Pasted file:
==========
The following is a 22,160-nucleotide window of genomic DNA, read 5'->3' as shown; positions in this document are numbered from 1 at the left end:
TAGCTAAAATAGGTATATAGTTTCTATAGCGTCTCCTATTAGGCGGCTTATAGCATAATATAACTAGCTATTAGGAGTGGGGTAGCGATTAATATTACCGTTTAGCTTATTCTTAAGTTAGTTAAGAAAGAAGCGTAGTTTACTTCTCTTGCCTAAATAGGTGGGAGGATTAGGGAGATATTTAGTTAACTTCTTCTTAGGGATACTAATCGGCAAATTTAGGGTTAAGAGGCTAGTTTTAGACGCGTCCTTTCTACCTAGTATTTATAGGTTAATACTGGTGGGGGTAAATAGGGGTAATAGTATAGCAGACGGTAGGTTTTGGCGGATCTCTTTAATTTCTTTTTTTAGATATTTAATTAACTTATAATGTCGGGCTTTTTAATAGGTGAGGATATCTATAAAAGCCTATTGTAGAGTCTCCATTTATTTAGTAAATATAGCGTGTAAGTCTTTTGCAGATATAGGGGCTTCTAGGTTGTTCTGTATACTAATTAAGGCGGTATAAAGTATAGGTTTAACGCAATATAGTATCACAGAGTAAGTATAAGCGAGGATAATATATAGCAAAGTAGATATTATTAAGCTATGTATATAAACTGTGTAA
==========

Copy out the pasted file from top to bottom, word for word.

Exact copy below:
The following is a 22,160-nucleotide window of genomic DNA, read 5'->3' as shown; positions in this document are numbered from 1 at the left end:
TAGCTAAAATAGGTATATAGTTTCTATAGCGTCTCCTATTAGGCGGCTTATAGCATAATATAACTAGCTATTAGGAGTGGGGTAGCGATTAATATTACCGTTTAGCTTATTCTTAAGTTAGTTAAGAAAGAAGCGTAGTTTACTTCTCTTGCCTAAATAGGTGGGAGGATTAGGGAGATATTTAGTTAACTTCTTCTTAGGGATACTAATCGGCAAATTTAGGGTTAAGAGGCTAGTTTTAGACGCGTCCTTTCTACCTAGTATTTATAGGTTAATACTGGTGGGGGTAAATAGGGGTAATAGTATAGCAGACGGTAGGTTTTGGCGGATCTCTTTAATTTCTTTTTTTAGATATTTAATTAACTTATAATGTCGGGCTTTTTAATAGGTGAGGATATCTATAAAAGCCTATTGTAGAGTCTCCATTTATTTAGTAAATATAGCGTGTAAGTCTTTTGCAGATATAGGGGCTTCTAGGTTGTTCTGTATACTAATTAAGGCGGTATAAAGTATAGGTTTAACGCAATATAGTATCACAGAGTAAGTATAAGCGAGGATAATATATAGCAAAGTAGATATTATTAAGCTATGTATATAAACTGTGTAA